Lumbar Herniated Disc
Herniated disc is a condition in which the outer fibers (annulus) of the intervertebral disc are damaged causing the soft inner material of the nucleus pulposus to rupture out of its space. A herniated disc, common in the lower back (lumbar spine) occurs when there is a tear in the outer lining of the disc (annulus fibrosus). This causes the inner jelly-like material (nucleus pulposus) to leak out and place pressure on the adjacent spinal nerve root. It is the most common cause of low back pain and pain that radiates down the leg (radiculopathy).
The most common signs and symptoms of lumbar disk herniations are back pain that radiates to buttocks and legs, numbness in the leg or foot, weakness in the leg or foot, and rarely loss of bowel and bladder control.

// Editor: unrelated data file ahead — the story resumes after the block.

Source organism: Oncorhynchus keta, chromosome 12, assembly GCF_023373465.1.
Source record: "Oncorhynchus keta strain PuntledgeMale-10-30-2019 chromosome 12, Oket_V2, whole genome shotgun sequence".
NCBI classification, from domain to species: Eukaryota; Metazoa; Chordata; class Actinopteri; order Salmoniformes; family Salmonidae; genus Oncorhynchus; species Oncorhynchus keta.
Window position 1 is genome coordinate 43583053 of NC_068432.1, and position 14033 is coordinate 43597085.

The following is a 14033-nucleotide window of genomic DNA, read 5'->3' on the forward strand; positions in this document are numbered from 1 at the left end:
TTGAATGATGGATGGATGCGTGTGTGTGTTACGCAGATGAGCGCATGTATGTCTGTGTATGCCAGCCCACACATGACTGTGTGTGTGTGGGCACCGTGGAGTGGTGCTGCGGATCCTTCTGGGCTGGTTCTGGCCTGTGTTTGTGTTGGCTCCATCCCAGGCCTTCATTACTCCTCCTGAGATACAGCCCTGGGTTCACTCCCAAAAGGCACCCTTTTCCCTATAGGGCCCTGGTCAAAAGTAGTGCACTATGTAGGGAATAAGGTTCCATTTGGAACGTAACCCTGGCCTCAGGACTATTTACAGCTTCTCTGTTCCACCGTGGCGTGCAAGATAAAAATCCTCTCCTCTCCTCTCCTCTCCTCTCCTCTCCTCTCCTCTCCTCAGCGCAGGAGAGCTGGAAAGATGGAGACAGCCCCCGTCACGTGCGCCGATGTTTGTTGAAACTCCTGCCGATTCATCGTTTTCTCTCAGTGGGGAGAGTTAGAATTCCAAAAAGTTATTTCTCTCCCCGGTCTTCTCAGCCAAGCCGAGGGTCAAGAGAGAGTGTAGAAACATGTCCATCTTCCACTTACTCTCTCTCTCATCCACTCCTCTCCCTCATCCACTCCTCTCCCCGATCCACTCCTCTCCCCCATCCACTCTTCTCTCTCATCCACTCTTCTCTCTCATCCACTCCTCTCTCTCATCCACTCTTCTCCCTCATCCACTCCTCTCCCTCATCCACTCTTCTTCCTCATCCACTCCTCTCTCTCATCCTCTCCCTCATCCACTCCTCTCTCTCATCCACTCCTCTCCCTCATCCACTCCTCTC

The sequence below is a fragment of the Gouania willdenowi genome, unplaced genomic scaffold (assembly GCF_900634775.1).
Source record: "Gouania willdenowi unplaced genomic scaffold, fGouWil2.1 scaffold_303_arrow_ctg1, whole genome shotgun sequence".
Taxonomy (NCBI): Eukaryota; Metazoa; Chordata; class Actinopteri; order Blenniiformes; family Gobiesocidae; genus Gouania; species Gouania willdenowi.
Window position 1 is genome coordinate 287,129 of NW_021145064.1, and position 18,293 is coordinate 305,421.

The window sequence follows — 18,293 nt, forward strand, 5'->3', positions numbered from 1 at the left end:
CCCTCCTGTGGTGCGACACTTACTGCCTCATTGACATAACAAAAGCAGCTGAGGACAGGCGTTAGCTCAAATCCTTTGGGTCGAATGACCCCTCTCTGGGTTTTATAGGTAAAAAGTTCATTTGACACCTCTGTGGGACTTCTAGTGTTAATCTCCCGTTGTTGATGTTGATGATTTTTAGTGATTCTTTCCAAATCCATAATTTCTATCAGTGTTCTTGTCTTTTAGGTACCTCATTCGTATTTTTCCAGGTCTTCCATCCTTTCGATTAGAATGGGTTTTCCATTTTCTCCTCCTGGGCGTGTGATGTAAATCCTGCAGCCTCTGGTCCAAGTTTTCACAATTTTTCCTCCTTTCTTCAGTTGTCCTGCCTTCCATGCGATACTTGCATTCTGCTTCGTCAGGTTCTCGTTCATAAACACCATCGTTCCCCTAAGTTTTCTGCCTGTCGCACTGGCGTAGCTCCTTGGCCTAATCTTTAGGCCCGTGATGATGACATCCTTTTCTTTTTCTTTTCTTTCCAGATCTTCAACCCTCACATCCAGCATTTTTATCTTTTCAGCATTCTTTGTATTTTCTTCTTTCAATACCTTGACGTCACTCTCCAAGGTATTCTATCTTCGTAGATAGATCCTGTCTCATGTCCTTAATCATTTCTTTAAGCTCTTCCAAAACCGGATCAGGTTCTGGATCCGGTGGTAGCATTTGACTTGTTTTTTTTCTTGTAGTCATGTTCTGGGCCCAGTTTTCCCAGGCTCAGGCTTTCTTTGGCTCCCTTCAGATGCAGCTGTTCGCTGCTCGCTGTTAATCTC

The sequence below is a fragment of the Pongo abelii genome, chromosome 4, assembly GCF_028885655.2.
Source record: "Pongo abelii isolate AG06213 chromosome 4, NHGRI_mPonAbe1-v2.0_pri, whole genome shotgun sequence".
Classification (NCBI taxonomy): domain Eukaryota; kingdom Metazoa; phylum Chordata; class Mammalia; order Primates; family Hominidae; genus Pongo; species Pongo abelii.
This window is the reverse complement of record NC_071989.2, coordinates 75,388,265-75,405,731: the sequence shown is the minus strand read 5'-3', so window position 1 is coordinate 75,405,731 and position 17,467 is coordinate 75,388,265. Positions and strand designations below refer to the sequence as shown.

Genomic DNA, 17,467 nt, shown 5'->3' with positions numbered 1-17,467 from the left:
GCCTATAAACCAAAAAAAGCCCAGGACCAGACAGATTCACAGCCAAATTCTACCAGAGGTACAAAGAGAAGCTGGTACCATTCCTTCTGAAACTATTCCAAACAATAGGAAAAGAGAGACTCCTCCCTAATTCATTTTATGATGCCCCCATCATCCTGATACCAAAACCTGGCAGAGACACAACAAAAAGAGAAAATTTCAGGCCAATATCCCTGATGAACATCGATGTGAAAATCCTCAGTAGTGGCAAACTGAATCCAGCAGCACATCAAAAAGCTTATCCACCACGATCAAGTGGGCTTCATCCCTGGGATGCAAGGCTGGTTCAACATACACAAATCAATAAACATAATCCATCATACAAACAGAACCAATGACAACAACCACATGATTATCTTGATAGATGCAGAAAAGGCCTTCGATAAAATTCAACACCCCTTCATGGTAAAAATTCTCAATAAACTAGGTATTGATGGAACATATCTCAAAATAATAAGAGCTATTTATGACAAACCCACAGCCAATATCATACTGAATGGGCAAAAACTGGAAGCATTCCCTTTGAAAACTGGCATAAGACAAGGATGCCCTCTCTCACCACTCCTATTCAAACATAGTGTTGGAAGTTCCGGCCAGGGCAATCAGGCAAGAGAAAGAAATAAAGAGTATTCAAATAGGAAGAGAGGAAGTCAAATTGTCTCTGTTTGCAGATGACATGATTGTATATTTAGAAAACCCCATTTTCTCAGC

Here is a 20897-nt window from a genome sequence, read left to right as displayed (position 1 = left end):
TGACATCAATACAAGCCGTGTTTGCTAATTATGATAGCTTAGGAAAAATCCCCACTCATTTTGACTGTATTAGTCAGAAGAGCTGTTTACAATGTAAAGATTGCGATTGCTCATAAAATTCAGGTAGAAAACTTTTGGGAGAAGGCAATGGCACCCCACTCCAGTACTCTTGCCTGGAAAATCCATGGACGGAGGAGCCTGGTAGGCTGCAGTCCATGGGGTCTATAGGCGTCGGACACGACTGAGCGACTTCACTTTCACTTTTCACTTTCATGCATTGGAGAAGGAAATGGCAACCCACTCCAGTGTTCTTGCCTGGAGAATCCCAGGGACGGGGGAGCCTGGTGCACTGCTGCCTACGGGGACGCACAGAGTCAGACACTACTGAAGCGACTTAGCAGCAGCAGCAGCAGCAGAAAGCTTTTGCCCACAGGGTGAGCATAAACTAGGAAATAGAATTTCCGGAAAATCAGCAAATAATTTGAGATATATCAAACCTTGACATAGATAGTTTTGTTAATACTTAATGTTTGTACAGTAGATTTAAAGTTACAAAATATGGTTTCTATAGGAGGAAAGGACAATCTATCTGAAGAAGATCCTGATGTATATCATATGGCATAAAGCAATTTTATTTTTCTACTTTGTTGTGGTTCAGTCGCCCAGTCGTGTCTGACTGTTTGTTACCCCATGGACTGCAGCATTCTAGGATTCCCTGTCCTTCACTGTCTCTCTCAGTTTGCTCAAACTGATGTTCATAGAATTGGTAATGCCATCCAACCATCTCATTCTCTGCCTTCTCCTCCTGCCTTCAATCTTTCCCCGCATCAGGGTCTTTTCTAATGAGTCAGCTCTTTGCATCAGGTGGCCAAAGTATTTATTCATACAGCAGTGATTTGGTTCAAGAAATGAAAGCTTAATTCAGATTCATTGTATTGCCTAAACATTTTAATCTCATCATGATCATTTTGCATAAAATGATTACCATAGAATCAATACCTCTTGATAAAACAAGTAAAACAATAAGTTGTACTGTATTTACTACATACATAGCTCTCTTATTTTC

Proper diagnosis of the condition requires a complete medical history and a careful physical examination by your physician. Some of the additional diagnostic tests your doctor may suggest include:
- X-ray of the middle-back: X-rays help to detect the amount of wear and tear present and to rule out other conditions.
- CT and MRI scan: These tests are done to confirm the diagnosis of herniated disc.
Conservative treatment includes pain medications, physical therapy, and avoiding strenuous activity if the pain is severe.
- Epidural Steroid Injection (ESI): ESI can be considered if the pain is intolerable even with medications and rest.
Lumbar microdiscectomy is a surgical procedure done to remove a herniated part of the disk and any fragments that are putting pressure on the spinal nerve. This surgical procedure involves use of a surgical microscope and microsurgical techniques to gain access to the lumbar spine. The microscope magnifies and illuminates the area of operation. Only a small portion of the herniated disc that pinches on the nerve roots is removed.